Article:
Originally Appeared in Politico.
By DAN DIAMOND
A Trump appointee accused of mishandling efforts to reunify migrant children who were separated at the border will testify before Congress on Tuesday after months of resistance, as newly empowered House Democrats push the administration to hold officials responsible for the policy.
Scott Lloyd, who led the HHS refugee office last year as it took custody of thousands of migrant kids separated from their families, will face a grilling on Tuesday before the House Judiciary Committee — one of four panels escalating probes into family separations. The hearing with Lloyd, a top target of the House Democrats’ sprawling investigation, could foreshadow his possible departure from the Trump administration amid dwindling internal support.
The hearing brings unprecedented heat on Lloyd, who until now has been shielded from public scrutiny by the health department and close allies in the White House, according to four administration officials who requested anonymity to discuss the sensitive personnel matter.
Lloyd’s testimony, which Democrats had sought for months, comes at a tenuous time for him. HHS Secretary Alex Azar and other officials lost faith in Lloyd last summer as his office struggled to reunite migrant families, and Lloyd was effectively removed from leading the refugee office in the midst of the crisis. In November, he was formally transferred to the HHS office for faith initiatives.
Lloyd, a longtime anti-abortion advocate who's been supported by prominent groups, has seen his chief allies in the administration either leave or shift roles recently. An internal review completed in November concluded he had mismanaged the refugee office. And earlier this month, a career staffer in HHS told Congress that Lloyd ignored his warnings about the health risks of separating migrant children.Email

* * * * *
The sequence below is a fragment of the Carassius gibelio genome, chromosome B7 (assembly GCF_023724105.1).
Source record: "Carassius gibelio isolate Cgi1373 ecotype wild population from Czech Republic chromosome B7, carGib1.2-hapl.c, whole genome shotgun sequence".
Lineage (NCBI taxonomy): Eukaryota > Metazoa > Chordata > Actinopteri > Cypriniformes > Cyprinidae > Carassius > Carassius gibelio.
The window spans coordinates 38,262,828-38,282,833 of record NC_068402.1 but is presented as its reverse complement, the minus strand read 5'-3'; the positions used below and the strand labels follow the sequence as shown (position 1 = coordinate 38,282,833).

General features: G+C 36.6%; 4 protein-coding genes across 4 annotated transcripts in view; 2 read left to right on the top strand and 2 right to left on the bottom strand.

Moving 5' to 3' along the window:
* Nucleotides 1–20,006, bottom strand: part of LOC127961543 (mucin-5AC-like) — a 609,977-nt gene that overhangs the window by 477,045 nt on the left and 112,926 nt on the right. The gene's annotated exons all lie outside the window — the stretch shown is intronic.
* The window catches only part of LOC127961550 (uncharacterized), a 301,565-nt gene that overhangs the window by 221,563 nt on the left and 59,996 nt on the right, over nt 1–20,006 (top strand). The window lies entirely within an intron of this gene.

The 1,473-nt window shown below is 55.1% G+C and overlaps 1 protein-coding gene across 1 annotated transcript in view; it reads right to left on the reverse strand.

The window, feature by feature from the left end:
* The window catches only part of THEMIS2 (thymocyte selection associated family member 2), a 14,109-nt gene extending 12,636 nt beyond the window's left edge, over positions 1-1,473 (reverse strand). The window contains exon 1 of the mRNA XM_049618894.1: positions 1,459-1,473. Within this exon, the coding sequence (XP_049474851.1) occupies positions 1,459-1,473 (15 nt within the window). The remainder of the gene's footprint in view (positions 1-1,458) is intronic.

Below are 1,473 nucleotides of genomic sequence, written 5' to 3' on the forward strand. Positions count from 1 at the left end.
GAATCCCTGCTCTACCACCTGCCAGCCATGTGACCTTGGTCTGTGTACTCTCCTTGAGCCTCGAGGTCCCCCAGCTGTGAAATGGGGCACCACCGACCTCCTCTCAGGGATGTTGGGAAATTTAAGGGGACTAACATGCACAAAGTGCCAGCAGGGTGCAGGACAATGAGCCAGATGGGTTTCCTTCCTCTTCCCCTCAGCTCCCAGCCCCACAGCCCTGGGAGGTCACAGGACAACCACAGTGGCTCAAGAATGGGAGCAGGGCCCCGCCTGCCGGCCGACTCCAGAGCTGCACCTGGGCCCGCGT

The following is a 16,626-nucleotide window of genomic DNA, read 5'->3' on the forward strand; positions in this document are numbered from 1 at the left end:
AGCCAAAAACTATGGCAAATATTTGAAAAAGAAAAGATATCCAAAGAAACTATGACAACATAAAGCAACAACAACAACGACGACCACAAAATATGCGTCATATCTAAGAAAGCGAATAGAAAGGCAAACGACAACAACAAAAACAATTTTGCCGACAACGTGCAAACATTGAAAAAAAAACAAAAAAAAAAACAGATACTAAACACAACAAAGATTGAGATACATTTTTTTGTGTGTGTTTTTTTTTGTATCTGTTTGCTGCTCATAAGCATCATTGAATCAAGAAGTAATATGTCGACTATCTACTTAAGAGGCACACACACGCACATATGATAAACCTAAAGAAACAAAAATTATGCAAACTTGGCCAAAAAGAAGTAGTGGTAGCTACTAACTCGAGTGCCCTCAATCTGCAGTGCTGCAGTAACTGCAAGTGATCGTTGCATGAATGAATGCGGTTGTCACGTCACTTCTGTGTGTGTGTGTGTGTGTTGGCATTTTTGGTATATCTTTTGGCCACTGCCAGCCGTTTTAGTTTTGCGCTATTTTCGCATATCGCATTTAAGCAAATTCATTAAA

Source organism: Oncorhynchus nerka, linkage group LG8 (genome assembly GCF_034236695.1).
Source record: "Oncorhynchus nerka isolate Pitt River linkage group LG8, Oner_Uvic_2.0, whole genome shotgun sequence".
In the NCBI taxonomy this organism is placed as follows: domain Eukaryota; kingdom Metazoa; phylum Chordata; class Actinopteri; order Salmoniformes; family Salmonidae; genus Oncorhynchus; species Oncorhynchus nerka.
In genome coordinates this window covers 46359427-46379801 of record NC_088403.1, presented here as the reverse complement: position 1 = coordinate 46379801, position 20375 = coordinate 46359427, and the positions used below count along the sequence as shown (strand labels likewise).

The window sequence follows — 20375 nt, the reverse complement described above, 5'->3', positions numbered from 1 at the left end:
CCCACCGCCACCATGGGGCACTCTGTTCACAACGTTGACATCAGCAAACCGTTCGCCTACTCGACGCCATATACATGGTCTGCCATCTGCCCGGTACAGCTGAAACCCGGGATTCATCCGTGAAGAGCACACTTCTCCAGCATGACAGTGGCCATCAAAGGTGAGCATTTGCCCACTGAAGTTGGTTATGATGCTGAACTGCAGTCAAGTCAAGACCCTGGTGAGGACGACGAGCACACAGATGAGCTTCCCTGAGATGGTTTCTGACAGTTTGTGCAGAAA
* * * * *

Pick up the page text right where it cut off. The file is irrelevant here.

That’s made Lloyd a focal point for Democrats’ investigations — and HHS is finally making him available for testimony, even as the department rebuffs requests for Azar to testify.
Rep. Rosa DeLauro (D-Conn.), who chairs the House Appropriations' Labor-HHS subcommittee, last week blasted HHS for not making Lloyd and other political appointees available to testify.
"Those are the people who need to be questioned, not the officials who were brought in afterwards to clean up their mess after thousands of children were separated from their families," DeLauro said in a statement.
Azar is likely to field lawmakers' questions on migrant children next month when he testifies on the administration's budget request before two House committees, a spokesperson pointed out.
"He looks forward to answering questions members may have about HHS programs, including those related to the [refugee] program," said HHS spokesperson Caitlin Oakley.
Trump health officials have tried to shift blame for family separations to the Justice Department, which announced the “zero tolerance” policy in May, and to the Department of Homeland Security, which implemented it. President Donald Trump ordered a formal end to the policy in June, though court filings this month revealed that hundreds of children have since been separated at the border.
But Lloyd, who didn’t have previous experience overseeing care for migrants, took steps that health department officials said slowed reunification efforts. Lloyd dissuaded staff efforts to track separated families, three individuals with knowledge told POLITICO.